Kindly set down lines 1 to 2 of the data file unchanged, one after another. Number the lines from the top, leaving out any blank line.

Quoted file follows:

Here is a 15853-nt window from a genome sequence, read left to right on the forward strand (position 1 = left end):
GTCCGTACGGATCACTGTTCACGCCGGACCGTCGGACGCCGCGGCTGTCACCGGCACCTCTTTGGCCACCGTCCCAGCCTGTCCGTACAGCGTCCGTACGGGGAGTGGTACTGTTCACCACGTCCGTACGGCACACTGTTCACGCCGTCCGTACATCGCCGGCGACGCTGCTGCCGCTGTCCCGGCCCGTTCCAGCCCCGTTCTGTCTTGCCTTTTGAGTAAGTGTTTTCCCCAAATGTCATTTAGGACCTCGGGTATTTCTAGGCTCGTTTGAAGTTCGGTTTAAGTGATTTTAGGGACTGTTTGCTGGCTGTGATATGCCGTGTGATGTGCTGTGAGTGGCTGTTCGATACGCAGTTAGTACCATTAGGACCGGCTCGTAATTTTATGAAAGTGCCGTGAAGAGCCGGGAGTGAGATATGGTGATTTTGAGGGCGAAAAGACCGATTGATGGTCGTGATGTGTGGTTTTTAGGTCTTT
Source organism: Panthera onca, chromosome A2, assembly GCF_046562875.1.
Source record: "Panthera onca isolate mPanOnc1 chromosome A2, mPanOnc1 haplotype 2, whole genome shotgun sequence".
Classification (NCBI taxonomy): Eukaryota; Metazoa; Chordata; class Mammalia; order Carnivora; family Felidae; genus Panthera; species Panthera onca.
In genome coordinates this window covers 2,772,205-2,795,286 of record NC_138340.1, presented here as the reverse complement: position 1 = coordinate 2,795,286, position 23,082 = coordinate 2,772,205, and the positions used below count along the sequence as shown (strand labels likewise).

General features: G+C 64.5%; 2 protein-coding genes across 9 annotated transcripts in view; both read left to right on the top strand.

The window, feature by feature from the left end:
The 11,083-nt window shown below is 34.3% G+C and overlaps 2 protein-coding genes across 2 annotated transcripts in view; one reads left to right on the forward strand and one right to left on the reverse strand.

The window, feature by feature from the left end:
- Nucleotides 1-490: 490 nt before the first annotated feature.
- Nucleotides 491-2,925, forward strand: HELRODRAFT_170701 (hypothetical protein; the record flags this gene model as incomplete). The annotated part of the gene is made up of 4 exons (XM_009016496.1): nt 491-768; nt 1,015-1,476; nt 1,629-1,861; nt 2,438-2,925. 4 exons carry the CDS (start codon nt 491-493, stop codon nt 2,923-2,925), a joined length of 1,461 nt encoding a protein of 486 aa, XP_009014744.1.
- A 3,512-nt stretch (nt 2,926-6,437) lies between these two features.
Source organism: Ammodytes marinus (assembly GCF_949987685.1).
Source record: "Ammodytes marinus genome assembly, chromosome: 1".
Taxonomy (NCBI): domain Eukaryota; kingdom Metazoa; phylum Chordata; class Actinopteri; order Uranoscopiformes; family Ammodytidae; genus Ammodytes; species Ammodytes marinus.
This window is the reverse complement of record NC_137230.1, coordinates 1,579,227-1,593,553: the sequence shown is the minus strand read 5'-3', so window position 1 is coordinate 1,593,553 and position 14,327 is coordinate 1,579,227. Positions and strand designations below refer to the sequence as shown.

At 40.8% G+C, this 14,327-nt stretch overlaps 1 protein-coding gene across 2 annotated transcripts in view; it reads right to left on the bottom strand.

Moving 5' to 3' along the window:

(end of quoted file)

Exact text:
Here is a 15853-nt window from a genome sequence, read left to right on the forward strand (position 1 = left end):
GTCCGTACGGATCACTGTTCACGCCGGACCGTCGGACGCCGCGGCTGTCACCGGCACCTCTTTGGCCACCGTCCCAGCCTGTCCGTACAGCGTCCGTACGGGGAGTGGTACTGTTCACCACGTCCGTACGGCACACTGTTCACGCCGTCCGTACATCGCCGGCGACGCTGCTGCCGCTGTCCCGGCCCGTTCCAGCCCCGTTCTGTCTTGCCTTTTGAGTAAGTGTTTTCCCCAAATGTCATTTAGGACCTCGGGTATTTCTAGGCTCGTTTGAAGTTCGGTTTAAGTGATTTTAGGGACTGTTTGCTGGCTGTGATATGCCGTGTGATGTGCTGTGAGTGGCTGTTCGATACGCAGTTAGTACCATTAGGACCGGCTCGTAATTTTATGAAAGTGCCGTGAAGAGCCGGGAGTGAGATATGGTGATTTTGAGGGCGAAAAGACCGATTGATGGTCGTGATGTGTGGTTTTTAGGTCTTT